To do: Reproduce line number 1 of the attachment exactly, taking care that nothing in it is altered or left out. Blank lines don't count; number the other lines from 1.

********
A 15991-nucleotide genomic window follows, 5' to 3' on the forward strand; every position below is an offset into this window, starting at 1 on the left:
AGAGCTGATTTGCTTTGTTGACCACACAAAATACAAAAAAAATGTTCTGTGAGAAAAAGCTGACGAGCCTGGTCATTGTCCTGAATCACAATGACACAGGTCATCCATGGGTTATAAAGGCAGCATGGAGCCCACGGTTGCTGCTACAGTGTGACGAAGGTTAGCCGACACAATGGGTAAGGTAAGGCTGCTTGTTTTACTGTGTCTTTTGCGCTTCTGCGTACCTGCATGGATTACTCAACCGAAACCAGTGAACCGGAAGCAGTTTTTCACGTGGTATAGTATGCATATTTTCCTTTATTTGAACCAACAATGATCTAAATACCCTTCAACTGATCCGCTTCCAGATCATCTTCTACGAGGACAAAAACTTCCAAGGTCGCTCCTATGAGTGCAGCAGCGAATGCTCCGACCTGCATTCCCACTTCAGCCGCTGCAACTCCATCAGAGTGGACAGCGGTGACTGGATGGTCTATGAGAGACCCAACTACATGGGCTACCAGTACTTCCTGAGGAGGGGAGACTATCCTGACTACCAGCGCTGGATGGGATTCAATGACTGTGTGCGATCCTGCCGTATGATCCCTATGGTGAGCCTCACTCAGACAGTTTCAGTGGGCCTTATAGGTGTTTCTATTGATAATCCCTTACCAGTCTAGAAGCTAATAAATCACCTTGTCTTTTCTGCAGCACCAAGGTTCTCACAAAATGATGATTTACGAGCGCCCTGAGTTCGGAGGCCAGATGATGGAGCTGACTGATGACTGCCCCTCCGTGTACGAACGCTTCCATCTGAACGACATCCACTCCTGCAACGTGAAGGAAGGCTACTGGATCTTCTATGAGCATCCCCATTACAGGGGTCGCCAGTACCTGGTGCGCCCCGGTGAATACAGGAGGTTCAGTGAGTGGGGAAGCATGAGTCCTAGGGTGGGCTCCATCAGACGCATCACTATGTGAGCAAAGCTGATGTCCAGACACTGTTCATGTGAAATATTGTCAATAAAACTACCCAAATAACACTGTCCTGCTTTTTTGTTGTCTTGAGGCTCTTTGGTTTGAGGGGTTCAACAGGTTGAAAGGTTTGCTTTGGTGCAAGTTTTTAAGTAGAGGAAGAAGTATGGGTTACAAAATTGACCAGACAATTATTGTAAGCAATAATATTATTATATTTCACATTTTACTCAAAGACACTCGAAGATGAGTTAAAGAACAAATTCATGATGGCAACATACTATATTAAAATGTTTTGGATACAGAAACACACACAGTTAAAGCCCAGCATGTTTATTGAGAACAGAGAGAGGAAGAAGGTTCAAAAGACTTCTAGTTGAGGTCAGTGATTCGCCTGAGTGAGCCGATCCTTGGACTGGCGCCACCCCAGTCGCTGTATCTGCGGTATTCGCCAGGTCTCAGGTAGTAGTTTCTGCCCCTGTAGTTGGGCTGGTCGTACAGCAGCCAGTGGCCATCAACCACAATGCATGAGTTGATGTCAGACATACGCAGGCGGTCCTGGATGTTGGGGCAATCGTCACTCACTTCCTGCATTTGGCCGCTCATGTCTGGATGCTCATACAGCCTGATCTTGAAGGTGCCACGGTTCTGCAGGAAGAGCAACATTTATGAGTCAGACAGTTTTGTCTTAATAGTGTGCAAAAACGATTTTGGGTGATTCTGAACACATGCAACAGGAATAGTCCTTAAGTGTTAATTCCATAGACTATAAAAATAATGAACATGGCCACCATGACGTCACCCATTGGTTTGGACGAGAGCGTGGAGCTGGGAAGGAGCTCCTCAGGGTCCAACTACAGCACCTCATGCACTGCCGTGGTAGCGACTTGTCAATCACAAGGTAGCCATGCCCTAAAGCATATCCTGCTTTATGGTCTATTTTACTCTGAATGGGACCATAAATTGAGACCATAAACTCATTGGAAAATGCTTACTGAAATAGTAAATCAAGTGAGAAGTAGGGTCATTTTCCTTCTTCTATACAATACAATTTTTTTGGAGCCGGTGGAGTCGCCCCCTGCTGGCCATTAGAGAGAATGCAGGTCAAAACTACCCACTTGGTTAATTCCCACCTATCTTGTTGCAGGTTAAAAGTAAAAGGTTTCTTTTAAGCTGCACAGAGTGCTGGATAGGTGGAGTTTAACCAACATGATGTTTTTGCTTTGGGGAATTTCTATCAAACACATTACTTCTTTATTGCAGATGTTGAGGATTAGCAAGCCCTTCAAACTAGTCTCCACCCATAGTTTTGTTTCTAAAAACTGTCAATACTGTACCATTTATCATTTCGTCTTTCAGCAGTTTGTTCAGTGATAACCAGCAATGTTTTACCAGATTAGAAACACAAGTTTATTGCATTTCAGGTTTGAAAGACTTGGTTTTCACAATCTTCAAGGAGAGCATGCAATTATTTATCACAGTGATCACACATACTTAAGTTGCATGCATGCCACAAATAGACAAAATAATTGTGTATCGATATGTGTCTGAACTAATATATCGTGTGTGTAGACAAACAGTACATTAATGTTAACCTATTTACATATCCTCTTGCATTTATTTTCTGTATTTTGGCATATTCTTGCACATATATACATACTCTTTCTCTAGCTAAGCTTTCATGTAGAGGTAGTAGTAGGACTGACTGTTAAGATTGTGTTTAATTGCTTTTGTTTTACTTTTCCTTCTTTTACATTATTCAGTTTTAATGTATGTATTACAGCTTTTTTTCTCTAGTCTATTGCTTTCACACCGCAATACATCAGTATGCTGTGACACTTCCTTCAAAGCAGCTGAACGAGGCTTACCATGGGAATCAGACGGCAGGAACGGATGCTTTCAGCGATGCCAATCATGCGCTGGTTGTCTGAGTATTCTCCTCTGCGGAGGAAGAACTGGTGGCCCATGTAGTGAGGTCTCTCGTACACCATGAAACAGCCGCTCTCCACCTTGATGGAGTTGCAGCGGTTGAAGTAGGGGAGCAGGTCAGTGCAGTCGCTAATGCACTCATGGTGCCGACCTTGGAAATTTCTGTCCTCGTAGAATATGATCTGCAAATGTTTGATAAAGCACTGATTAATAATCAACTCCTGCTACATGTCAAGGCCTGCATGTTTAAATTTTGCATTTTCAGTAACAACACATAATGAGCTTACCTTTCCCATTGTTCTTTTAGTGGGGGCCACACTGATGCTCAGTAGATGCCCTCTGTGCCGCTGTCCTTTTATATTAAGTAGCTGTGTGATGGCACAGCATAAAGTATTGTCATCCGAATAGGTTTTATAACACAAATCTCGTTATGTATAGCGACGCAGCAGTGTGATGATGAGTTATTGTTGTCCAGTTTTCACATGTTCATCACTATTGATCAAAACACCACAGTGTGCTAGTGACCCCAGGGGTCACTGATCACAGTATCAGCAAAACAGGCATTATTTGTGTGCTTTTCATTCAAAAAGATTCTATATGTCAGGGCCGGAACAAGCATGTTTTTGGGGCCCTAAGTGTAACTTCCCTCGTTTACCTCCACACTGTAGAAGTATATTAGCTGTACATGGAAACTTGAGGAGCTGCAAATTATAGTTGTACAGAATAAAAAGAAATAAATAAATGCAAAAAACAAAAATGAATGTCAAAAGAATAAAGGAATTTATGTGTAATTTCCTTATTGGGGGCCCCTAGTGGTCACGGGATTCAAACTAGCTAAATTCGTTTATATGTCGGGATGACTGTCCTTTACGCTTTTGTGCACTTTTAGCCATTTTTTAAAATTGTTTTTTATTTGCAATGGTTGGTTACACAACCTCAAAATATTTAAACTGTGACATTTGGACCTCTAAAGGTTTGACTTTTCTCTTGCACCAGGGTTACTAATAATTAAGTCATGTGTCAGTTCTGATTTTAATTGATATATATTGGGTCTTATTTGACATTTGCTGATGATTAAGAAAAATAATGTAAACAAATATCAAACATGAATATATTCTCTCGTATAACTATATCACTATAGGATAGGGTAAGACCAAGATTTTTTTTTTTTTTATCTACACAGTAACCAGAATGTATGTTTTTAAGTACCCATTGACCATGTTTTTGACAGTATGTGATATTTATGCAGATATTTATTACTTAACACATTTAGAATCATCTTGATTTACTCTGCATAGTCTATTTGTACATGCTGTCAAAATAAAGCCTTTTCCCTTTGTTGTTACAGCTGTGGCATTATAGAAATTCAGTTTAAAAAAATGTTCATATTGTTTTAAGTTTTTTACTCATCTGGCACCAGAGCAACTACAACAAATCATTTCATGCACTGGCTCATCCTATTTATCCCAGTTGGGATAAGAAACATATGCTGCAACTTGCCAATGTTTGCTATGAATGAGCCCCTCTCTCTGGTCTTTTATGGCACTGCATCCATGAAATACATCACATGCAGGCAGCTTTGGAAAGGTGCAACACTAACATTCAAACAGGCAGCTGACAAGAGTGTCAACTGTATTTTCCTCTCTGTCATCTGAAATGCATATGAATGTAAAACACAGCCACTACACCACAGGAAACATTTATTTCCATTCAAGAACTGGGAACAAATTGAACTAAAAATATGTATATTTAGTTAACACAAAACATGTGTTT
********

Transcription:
A 15991-nucleotide genomic window follows, 5' to 3' on the forward strand; every position below is an offset into this window, starting at 1 on the left: